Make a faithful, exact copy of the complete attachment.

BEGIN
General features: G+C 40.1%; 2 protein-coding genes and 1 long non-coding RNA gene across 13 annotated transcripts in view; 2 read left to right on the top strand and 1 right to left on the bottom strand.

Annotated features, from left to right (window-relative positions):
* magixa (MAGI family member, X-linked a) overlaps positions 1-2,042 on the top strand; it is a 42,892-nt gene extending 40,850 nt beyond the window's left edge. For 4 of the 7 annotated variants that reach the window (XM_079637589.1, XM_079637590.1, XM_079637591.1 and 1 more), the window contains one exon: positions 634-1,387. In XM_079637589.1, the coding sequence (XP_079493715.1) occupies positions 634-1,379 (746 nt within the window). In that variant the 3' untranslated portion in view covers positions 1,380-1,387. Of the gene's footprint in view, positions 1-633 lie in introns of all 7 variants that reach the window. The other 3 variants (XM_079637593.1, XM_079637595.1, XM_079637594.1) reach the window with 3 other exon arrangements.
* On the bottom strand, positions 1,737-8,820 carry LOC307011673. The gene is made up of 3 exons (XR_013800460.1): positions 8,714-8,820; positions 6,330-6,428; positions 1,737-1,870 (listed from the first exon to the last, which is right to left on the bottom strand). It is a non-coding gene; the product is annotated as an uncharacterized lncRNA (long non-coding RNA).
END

General features: G+C 40.1%; 2 protein-coding genes and 1 long non-coding RNA gene across 13 annotated transcripts in view; 2 read left to right on the top strand and 1 right to left on the bottom strand.

Annotated features, from left to right (window-relative positions):
* magixa (MAGI family member, X-linked a) overlaps positions 1-2,042 on the top strand; it is a 42,892-nt gene extending 40,850 nt beyond the window's left edge. For 4 of the 7 annotated variants that reach the window (XM_079637589.1, XM_079637590.1, XM_079637591.1 and 1 more), the window contains one exon: positions 634-1,387. In XM_079637589.1, the coding sequence (XP_079493715.1) occupies positions 634-1,379 (746 nt within the window). In that variant the 3' untranslated portion in view covers positions 1,380-1,387. Of the gene's footprint in view, positions 1-633 lie in introns of all 7 variants that reach the window. The other 3 variants (XM_079637593.1, XM_079637595.1, XM_079637594.1) reach the window with 3 other exon arrangements.
* On the bottom strand, positions 1,737-8,820 carry LOC307011673. The gene is made up of 3 exons (XR_013800460.1): positions 8,714-8,820; positions 6,330-6,428; positions 1,737-1,870 (listed from the first exon to the last, which is right to left on the bottom strand). It is a non-coding gene; the product is annotated as an uncharacterized lncRNA (long non-coding RNA).